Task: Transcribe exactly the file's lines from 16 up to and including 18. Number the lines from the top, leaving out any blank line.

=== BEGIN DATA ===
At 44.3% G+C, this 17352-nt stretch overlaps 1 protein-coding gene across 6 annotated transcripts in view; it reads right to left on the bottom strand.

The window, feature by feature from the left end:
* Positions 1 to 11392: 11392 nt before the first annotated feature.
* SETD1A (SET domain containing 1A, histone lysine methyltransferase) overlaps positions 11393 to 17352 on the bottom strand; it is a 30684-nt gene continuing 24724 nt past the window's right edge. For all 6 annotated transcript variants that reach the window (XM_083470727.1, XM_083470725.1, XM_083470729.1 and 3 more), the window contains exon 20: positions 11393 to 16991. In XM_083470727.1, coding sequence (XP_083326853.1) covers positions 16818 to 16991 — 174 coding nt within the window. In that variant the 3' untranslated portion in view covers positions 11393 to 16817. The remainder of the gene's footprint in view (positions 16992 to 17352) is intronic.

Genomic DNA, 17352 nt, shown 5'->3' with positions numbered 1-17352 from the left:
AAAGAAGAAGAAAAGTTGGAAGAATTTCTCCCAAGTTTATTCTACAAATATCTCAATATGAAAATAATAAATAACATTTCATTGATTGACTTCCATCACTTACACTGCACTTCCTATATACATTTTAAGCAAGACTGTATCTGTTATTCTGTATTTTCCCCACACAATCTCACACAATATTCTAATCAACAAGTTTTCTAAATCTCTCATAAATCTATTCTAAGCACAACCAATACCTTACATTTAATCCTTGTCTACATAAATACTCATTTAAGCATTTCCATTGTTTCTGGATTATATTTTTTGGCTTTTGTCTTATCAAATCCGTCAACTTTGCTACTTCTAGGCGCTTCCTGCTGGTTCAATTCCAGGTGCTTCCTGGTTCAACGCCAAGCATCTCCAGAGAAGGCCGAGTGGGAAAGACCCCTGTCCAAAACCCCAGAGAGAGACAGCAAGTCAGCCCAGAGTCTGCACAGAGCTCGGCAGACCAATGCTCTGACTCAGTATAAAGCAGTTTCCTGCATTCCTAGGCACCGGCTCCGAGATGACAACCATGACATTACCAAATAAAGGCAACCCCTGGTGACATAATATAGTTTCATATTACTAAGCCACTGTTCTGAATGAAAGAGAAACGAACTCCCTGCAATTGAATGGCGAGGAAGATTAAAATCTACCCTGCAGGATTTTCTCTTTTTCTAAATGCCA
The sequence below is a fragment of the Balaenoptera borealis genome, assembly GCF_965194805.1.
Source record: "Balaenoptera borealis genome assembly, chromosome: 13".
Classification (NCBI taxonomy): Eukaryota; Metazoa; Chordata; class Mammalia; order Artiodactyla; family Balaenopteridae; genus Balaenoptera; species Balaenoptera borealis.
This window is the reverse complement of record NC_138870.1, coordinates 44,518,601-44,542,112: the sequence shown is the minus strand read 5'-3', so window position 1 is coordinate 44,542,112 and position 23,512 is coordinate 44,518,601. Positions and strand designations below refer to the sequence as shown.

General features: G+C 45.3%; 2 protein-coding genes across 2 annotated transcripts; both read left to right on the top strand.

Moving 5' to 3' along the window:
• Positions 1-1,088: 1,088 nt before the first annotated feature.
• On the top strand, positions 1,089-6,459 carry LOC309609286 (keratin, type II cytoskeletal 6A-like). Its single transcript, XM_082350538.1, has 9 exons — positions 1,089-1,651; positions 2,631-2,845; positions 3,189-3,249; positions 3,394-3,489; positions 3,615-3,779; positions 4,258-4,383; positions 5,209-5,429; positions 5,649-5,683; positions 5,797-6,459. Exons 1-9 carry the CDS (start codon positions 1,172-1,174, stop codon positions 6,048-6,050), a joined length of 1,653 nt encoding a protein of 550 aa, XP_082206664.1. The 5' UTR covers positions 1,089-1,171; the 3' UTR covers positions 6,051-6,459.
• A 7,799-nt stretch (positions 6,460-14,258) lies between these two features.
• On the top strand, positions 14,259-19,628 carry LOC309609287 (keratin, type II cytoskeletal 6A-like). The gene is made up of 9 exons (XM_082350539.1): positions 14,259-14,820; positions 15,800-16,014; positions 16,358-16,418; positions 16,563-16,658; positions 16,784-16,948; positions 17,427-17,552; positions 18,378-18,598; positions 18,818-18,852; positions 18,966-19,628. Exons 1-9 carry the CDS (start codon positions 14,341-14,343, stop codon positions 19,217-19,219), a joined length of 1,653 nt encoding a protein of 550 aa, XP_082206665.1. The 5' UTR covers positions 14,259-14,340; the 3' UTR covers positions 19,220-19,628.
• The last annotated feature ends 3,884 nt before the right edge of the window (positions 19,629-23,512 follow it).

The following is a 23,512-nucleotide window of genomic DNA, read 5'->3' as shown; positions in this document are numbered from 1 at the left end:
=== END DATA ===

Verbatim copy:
• On the top strand, positions 14,259-19,628 carry LOC309609287 (keratin, type II cytoskeletal 6A-like). The gene is made up of 9 exons (XM_082350539.1): positions 14,259-14,820; positions 15,800-16,014; positions 16,358-16,418; positions 16,563-16,658; positions 16,784-16,948; positions 17,427-17,552; positions 18,378-18,598; positions 18,818-18,852; positions 18,966-19,628. Exons 1-9 carry the CDS (start codon positions 14,341-14,343, stop codon positions 19,217-19,219), a joined length of 1,653 nt encoding a protein of 550 aa, XP_082206665.1. The 5' UTR covers positions 14,259-14,340; the 3' UTR covers positions 19,220-19,628.
• The last annotated feature ends 3,884 nt before the right edge of the window (positions 19,629-23,512 follow it).

The following is a 23,512-nucleotide window of genomic DNA, read 5'->3' as shown; positions in this document are numbered from 1 at the left end: